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Cell Microbiol. 2005 Oct;7(10):1404-17.

Bacterial colonization of nasal mucosa induces expression of siderocalin, an iron-sequestering component of innate immunity.

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Department of Microbiology, University of Pennsylvania School of Medicine, Philadelphia, 19104, USA.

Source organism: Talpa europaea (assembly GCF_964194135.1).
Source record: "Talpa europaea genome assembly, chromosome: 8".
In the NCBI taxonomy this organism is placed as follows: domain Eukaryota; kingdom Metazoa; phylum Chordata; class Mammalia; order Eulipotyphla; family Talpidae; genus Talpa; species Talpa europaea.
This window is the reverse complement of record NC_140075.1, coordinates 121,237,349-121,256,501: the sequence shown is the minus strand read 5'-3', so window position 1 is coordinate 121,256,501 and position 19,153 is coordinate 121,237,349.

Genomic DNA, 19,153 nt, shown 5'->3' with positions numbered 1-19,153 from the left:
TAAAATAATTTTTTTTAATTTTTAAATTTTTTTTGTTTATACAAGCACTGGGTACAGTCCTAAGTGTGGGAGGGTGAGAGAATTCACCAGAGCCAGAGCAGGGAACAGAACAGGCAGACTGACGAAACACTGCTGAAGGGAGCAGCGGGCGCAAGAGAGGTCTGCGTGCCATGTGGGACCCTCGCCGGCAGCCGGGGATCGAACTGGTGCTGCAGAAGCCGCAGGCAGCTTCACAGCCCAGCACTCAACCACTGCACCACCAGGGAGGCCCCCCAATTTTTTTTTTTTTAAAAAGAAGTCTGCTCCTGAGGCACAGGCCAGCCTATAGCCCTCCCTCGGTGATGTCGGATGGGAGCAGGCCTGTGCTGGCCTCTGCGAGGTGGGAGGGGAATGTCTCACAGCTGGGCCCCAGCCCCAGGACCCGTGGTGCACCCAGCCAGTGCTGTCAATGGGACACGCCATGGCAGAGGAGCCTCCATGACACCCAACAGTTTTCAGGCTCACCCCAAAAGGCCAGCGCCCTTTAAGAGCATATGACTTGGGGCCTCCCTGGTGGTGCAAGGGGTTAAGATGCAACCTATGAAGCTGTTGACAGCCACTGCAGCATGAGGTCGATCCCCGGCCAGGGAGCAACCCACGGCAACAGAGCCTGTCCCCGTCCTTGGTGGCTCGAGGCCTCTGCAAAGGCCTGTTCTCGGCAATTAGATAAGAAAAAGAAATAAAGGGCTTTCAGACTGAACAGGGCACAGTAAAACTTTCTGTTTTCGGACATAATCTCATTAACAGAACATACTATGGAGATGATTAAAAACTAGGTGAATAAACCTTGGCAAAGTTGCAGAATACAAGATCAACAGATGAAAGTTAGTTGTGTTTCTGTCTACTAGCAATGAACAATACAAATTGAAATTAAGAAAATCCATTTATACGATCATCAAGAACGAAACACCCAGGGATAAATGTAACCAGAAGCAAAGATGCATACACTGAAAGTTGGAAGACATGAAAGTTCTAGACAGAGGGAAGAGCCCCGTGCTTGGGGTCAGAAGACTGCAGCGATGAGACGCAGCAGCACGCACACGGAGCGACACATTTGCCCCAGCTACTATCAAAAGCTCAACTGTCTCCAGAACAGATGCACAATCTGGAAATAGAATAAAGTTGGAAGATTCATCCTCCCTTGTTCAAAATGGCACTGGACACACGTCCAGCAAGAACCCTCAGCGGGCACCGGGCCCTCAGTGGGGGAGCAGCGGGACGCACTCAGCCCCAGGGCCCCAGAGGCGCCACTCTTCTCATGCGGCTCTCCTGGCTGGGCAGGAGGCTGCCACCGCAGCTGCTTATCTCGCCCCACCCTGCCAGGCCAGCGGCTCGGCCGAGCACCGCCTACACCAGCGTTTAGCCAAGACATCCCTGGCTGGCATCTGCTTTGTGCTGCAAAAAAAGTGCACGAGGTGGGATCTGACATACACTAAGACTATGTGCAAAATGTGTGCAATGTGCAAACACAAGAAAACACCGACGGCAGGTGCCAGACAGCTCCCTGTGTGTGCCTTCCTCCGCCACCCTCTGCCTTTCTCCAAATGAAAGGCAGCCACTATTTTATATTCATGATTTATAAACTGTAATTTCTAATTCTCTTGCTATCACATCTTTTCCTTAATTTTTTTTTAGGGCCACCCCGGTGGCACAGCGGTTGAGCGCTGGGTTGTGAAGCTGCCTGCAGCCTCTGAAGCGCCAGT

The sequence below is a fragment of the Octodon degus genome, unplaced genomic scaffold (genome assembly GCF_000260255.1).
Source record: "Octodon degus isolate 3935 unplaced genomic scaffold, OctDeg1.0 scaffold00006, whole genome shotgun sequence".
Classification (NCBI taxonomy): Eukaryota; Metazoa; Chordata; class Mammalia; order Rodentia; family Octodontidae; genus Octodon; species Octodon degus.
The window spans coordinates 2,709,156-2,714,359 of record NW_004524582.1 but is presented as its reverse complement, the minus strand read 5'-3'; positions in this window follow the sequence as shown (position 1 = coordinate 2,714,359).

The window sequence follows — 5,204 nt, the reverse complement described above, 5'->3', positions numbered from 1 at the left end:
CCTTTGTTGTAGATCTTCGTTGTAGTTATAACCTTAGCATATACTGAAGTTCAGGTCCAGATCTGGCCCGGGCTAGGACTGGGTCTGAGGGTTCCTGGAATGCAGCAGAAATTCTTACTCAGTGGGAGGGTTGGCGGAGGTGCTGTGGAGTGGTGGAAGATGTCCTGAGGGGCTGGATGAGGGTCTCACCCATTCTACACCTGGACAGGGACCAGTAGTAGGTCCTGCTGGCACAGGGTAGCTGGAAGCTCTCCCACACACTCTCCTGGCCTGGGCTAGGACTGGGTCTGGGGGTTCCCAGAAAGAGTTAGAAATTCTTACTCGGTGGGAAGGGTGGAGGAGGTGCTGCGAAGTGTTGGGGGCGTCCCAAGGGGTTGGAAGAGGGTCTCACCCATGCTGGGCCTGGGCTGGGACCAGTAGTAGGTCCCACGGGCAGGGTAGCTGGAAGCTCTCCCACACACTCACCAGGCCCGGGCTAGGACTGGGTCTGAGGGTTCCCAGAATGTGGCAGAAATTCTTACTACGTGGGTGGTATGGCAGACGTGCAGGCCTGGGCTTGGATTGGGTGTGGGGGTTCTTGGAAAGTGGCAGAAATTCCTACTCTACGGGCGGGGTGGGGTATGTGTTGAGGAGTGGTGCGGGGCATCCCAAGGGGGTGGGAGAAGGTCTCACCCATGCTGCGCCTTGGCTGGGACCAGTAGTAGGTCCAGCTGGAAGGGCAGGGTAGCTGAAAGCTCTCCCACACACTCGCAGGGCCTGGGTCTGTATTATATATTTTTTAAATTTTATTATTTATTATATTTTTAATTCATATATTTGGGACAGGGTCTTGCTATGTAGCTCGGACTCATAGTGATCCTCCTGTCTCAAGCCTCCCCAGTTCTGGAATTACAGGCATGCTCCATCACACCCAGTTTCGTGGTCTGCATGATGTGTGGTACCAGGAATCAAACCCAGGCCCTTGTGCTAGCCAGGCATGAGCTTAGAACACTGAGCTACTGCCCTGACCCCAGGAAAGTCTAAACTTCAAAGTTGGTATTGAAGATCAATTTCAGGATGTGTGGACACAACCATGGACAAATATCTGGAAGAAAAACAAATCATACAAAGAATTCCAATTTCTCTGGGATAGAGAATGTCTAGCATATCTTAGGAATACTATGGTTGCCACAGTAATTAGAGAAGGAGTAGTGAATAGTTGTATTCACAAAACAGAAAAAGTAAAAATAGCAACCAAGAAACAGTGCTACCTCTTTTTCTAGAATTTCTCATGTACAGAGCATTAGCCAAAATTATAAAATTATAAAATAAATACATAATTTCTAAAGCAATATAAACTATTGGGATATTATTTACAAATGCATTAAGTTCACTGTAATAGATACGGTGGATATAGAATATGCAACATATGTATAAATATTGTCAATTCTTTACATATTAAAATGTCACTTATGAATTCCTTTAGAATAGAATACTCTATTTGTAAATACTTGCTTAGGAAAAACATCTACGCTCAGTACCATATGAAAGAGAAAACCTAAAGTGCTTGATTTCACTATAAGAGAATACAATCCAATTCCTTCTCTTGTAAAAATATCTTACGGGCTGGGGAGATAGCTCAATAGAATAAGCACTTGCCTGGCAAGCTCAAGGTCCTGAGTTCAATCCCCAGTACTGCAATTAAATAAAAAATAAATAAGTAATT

Host-microbe interactions often begin with colonization of mucosal surfaces. These relationships are highly specific, as certain microbial species are found only in particular microenvironments. Transcriptional microarrays were used to screen host genes whose expression in the murine nasal mucosa was affected by colonization with the Gram-positive bacterium Streptococcus pneumoniae. Siderocalin (Scn, or lipocalin 2 or neutrophil gelatinase-associated lipocalin) expression was increased up to 65-fold during colonization by real-time quantitative reverse transcription polymerase chain reaction (qRT-PCR). Western analysis showed that Scn was secreted into airway surface fluid in colonized animals. Immunohistochemical analysis localized Scn expression primarily to secretory Bowman's glands. Similar results were observed during colonization with the Gram-negative bacterium Haemophilus influenzae, suggesting that Scn secretion is a general response. Western analysis of human nasal secretions also demonstrated secretion of Scn at potentially bacteriostatic levels. This is a previously unrecognized response that may have a role in determining the establishment or maintenance of mucosal colonization. Scn contributes to antimicrobial defence by sequestration of a subset of microbial siderophores. As neither S. pneumoniae nor H. influenzae are known to produce or utilize siderophores, successful colonizers of the nasal passages may have evolved siderophore-independent mechanisms to acquire essential iron and to evade the inhibitory effects of Scn.

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